I have spent 18 years in criminal justice reform working with children being tried as adults as well as young men and women struggling to make a successful transition from prison back into the community. And what I know to be true, is that we are all better than our worst mistake…as one of my mentors Fr. Greg Boyle of Homeboy Industries continues to remind me. We have all had second, third and sometimes tenth chances throughout our lives and careers. But not everyone has. I have been working with industries and companies to change the way we see and treat people with a criminal record. Having honest conversations about what it takes to hire a potential employee to whom you offered a job…but changed your mind when you receive the results from a background check.
Chris is a perfect example. He interviewed for a job at an animation studio. His resume was solid: A.A. in Sociology, B.A. in Psychology and 3 years of solid employment history. His art portfolio impressive: graphic novel and writing samples waiting for someone to see the potential of an extremely creative, brilliant man. He was offered the position…contingent upon a background check. Three weeks later he received a phone call about a list of misdemeanor charges and an 18 year old felony conviction that came back in the report. The hiring executive was sure there must be a mistake. There was. The misdemeanor charges were not his. Looking at the dates, he was in prison at the age of 16 for the felony conviction, so they couldn’t be him. Not exactly the “clarification” they were hoping for.
Chris and I met with the HR department and hiring executives and navigating an honest conversation, we addressed mutual concerns. And then, without making Chris feel like he was at another parole board hearing, we got to the heart of the issue with one question, “What have you learned about yourself in the past 18 years that you want us know?”
Without hesitation and being brutally candid, Chris shared a bit about his childhood, how he grew up talking to heroin addicts in the back alley behind his apartment. “They were the only adults that talked to me.” Sitting alone on streets curbs making up stories about families walking by, wishing his life could be more like theirs. Raised by his grandparents by the age of 8, whom although they loved him, they couldn’t get a handle on the pain he was harboring. The streets called him. The gang attracted him. Arrested at least 8 times between the ages of 12 and 16, Chris was well on his way to prison. At 16 he was charged as an adult for a violent felony and sentenced to 20 years to life.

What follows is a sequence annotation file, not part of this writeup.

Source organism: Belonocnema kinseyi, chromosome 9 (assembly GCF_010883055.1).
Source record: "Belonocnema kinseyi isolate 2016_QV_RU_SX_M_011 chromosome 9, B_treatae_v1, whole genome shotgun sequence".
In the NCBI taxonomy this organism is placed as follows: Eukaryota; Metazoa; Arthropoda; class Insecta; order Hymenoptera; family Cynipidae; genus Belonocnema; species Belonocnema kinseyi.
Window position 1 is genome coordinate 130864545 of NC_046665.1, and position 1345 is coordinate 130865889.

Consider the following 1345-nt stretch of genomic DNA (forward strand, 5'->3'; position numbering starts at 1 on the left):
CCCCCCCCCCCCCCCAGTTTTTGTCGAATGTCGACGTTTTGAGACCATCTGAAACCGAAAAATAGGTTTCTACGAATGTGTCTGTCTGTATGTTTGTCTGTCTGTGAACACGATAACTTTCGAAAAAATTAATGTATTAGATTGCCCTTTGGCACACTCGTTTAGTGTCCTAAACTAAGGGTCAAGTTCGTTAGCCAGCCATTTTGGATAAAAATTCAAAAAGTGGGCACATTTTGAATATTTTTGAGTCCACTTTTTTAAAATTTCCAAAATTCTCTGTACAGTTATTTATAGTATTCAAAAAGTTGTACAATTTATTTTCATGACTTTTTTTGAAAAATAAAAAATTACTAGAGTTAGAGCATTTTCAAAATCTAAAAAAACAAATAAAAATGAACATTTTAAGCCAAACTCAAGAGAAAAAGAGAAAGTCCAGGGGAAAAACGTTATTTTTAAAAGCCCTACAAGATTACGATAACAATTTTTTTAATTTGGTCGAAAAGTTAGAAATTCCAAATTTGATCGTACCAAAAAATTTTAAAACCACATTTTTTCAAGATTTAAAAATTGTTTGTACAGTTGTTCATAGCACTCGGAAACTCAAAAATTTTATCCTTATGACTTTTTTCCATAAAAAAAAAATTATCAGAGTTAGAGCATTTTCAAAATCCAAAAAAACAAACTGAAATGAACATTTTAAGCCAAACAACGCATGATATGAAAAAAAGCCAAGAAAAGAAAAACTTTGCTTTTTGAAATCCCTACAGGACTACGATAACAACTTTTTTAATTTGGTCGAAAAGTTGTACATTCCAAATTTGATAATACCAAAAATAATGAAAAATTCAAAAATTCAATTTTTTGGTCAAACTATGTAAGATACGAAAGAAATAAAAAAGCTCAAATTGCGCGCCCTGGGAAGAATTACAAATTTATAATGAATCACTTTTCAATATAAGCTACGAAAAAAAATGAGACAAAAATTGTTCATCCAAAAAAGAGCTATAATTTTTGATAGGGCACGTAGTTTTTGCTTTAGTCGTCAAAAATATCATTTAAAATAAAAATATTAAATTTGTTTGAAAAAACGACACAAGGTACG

His first day on the yard the guards pulled him aside, recognizing he was a small 16 year old, and strongly reminded him, “If you hear us yell ‘get down’…GET DOWN. Or they’ll shoot you from the tower.” Chris went on to talk about the reading, writing and education he immersed himself in while still in prison. Finally pursuing the things he really cared about in life. Doing something good. He learned how important art was as his outlet, keeping him sane and providing income as he drew portraits of inmate’s loved ones or designed personal greeting cards for them to send home. How his love of DC comics had been his safe place. He learned that this skill is something he’s been working on most of his life, and that doing something positive not only affected his life, but may be able to affect the life of another kid with similar experiences. The studio took a chance and hired him.
Here are some facts:
70 million people in this country have a criminal record. That’s about 1 in 4 people.
2 million people are currently incarcerated in the United States…90% of them will return home.
And the biggest obstacle to their maintaining a stable environment. . .A JOB.
In California we have “banned the box”. Which is a step in the right direction. But if we’re not going to work toward hiring people…despite their worst mistake, then we are stalled in the space of veiled “diversity” and not “inclusion”. We’ll interview you, but we still won’t hire you. Companies both large and small are getting on board to help shift this dynamic, but they don’t always know how to go about it. There are federal and state tax incentives for employers and evidence demonstrating the impact giving people a chance has on community safety and the reduction in the public cost for incarceration.
This issue is a microcosm of many other divisive issues we are facing in our communities. We need to be willing to step out of our individual comfort zones, into the gray area of the unknown and make an effort to bridge the gap with people whose background or culture we don’t understand. Our unwillingness to go there limits us from being able to truly create inclusive work environments that enrich our companies with broader ideas, new approaches, a stronger community…and better outcomes.
As a founding executive of a start-up non-profit, I took a staff of 4 and successfully built it into a staff of 28 with more than half of our employees having a criminal record….on purpose. We approached our hiring practices with a few questions in mind:
- What do we need to know about who a candidate is today, in order to feel confident in hiring them?
- What systems do we have or can we put in place to offer an employee a fair opportunity to prove themselves and feel supported in the workplace?
Opening our doors to a new pool of potential employees opens up the possibility of discovering a uniquely gifted individual …We can’t throw that away.